Fascinating post. I have no experience with AG pools but am helping my son erect a 24' round pool. First time for both of us. This information is very helpful. Thanks for taking the time to do it! The only thing I have to offer is about pressure treated lumber. It lasts for years in contact with soil. I've installed many fence posts using it as well as numerous deck supports. Pressure treated means it has a liquid that is forced into the wood under pressure that is resistant to rot. Years ago it used to be permanent but new environmental rules have changed the chemical so it doesn't last quite as long but should be fine for your application.

I hope this helps.

Chris
 

Arizonarob

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Mar 25, 2018
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Chandler Arizona
Ok, thank you. My big question at moment is does it look level enough to use as is for the next two to three months, before we drain and empty it again?
Jackie, if it were me, I would fix it. With that being said, it’s better then it was beforehand. Take a tape measure and go from the fence to the top center of the right side of The pool. Make note of the measurement, then check it weekly to see if it’s moving more. If it stays the same, it should be ok for a bit. If it starts to bow more over time, cease use and repair immediately. :cheers:
 
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Jackie G

Well-known member
Jul 19, 2017
121
Kent
Jackie,

Fascinating post. I have no experience with AG pools but am helping my son erect a 24' round pool. First time for both of us. This information is very helpful. Thanks for taking the time to do it! The only thing I have to offer is about pressure treated lumber. It lasts for years in contact with soil. I've installed many fence posts using it as well as numerous deck supports. Pressure treated means it has a liquid that is forced into the wood under pressure that is resistant to rot. Years ago it used to be permanent but new environmental rules have changed the chemical so it doesn't last quite as long but should be fine for your application.

I hope this helps.

Chris
Jackie, if it were me, I would fix it. With that being said, it’s better then it was beforehand. Take a tape measure and go from the fence to the top center of the right side of The pool. Make note of the measurement, then check it weekly to see if it’s moving more. If it stays the same, it should be ok for a bit. If it starts to bow more over time, cease use and repair immediately. :cheers:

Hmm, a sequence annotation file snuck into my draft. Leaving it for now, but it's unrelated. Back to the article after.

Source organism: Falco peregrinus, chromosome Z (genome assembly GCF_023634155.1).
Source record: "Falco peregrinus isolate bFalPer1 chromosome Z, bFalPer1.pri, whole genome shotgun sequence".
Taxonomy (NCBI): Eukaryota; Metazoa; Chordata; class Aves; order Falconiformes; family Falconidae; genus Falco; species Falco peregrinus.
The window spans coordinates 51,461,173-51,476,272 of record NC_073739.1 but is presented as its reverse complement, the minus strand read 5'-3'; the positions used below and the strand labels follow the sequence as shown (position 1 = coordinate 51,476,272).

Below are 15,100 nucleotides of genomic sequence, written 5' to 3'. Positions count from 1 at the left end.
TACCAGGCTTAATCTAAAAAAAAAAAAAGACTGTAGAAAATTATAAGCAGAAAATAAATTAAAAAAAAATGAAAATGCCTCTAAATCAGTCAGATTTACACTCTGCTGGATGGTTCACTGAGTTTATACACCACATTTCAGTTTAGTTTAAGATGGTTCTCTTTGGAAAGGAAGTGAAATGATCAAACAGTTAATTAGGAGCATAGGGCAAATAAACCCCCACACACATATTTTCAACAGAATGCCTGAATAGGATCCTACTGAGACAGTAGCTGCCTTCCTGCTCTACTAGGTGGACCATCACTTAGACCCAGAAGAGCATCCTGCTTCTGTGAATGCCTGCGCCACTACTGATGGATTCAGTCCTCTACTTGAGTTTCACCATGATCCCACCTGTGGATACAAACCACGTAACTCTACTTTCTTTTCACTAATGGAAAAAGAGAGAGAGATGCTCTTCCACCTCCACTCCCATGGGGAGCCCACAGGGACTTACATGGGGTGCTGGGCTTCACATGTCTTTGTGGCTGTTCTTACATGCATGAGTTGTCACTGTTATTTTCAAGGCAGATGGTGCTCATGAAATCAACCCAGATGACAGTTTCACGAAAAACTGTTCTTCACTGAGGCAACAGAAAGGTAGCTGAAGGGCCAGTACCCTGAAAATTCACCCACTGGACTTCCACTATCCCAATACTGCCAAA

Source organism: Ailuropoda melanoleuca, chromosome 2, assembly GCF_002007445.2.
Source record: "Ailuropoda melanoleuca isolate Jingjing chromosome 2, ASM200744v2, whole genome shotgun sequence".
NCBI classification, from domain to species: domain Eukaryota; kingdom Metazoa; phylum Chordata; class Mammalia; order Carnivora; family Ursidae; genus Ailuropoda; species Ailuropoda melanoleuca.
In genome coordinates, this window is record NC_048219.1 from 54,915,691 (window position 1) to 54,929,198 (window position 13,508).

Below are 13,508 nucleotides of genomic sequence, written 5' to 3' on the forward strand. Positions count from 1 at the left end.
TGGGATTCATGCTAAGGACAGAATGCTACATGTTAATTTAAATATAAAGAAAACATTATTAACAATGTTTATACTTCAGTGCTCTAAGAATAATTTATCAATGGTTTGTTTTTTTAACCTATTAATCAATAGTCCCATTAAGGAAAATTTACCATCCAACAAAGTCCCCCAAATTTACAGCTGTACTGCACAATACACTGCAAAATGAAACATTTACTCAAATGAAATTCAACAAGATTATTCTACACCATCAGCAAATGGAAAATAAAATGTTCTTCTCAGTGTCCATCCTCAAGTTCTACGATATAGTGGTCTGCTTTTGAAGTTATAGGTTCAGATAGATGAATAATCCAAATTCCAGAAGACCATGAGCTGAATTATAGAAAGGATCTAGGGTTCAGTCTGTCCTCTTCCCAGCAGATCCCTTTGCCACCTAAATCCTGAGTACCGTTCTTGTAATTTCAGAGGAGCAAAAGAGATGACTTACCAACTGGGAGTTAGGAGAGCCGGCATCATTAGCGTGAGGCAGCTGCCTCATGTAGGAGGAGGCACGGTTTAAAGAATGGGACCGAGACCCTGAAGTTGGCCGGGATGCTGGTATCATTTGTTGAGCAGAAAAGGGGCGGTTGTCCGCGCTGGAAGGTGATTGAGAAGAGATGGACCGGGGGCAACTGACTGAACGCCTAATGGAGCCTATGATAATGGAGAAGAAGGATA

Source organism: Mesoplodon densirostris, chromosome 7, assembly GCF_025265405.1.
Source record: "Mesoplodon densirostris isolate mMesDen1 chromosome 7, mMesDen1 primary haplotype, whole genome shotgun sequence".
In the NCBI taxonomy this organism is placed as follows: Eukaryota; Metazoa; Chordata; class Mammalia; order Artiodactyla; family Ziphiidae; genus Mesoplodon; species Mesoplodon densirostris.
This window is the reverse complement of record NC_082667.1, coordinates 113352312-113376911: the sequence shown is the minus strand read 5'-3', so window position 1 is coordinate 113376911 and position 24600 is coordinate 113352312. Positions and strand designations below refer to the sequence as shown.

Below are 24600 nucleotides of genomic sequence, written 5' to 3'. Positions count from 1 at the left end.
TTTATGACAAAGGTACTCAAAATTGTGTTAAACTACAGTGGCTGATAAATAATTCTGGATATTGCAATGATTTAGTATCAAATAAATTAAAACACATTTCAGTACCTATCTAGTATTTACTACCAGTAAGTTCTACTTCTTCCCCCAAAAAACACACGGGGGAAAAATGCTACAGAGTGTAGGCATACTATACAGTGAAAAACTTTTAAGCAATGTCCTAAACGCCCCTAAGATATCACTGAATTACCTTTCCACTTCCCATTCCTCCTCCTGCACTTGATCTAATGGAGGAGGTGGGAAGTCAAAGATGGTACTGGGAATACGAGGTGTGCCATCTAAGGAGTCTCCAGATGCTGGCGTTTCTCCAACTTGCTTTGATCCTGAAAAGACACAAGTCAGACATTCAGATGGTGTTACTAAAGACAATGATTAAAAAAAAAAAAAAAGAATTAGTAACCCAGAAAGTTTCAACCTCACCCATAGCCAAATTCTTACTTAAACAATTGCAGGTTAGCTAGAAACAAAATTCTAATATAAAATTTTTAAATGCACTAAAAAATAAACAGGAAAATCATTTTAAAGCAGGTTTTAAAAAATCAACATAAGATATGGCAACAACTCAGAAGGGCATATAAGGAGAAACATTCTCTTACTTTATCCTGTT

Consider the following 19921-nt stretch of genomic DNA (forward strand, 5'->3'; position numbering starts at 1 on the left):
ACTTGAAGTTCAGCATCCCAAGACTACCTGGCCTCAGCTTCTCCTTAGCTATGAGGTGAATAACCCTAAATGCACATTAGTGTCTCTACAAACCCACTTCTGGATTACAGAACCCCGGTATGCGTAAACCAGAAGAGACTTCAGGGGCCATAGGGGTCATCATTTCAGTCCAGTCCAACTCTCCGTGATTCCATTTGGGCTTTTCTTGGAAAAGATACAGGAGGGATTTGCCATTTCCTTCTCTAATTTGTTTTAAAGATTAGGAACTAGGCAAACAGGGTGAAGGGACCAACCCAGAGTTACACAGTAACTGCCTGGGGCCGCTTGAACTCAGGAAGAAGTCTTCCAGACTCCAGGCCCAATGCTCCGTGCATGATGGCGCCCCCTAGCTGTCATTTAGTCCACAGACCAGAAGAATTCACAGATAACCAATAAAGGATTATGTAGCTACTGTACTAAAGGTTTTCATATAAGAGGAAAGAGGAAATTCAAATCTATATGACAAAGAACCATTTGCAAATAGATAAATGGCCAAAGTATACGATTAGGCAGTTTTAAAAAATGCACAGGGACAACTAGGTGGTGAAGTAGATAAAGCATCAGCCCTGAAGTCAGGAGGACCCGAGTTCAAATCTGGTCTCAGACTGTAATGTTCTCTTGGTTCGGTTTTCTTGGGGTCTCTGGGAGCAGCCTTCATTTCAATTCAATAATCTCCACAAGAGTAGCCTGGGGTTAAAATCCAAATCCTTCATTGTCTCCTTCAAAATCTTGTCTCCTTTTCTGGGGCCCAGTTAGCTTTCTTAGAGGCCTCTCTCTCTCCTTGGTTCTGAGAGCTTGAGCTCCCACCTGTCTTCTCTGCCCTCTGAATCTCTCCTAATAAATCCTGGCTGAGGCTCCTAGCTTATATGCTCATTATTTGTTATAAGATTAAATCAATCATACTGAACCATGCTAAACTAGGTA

Thank you. Will do that measurement. It looks like the water is definitely dropping on one side 😒😒
 

Jackie G

Well-known member
Jul 19, 2017
121
Kent
Jackie,

Fascinating post. I have no experience with AG pools but am helping my son erect a 24' round pool. First time for both of us. This information is very helpful. Thanks for taking the time to do it! The only thing I have to offer is about pressure treated lumber. It lasts for years in contact with soil. I've installed many fence posts using it as well as numerous deck supports. Pressure treated means it has a liquid that is forced into the wood under pressure that is resistant to rot. Years ago it used to be permanent but new environmental rules have changed the chemical so it doesn't last quite as long but should be fine for your application.

I hope this helps.

Chris
Him indoors is adamant the wood will rot. I must admit we had some treated decking in the earth and it was pretty much rotted 2/3 years later...

He wants to put concrete down instead of the slabs next time we empty it...

Goodness this is a flippin nightmare 😪😪😪

Thank you everyone for your help
 

mguzzy

Gold Supporter
Jul 8, 2015
2,025
OV, CA
Him indoors is adamant the wood will rot. I must admit we had some treated decking in the earth and it was pretty much rotted 2/3 years later...

He wants to put concrete down instead of the slabs next time we empty it...

Goodness this is a flippin nightmare 😪😪😪

Thank you everyone for your help
untreated wood would definitely rot out in two or three years. Pressure treated wood (the green stuff) won't. The treatment helps keep it from rotting. How do your think they get telephones poles to last for years? If he wants to pour a concrete slab, even better.
 

setsailsoon

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Oct 25, 2015
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Actually either will work if they are strong enough. Problem with concrete is that it has huge compressive strength and little tensile strength. Technical jargon engineers like to use to describe push and pull force. When your pool fills the load increases the load (weight) that is in contact with the support and becomes very high. Your pool weighs about 41000 lb when full. As this pushes down on the concrete the slab wants to bend in the middle which introduces push and pull forces. The pull part makes it break. You can make the concrete thicker, use stronger concrete or reinforce it with steel which has great "pull" strength. It would be way cheaper to use 2x12 pressure treated and just replace every couple of years if it deteriorates. But I don't want to stand in the way of marital relations so you may want to get a quote from a concrete fabricator for higher-strength, re-enforced concrete blocks. I think that may help and either will work. For my son's pool we'll use 2x12's.

Thanks again for creating this post that has accumulated great information on AG pools.

Chris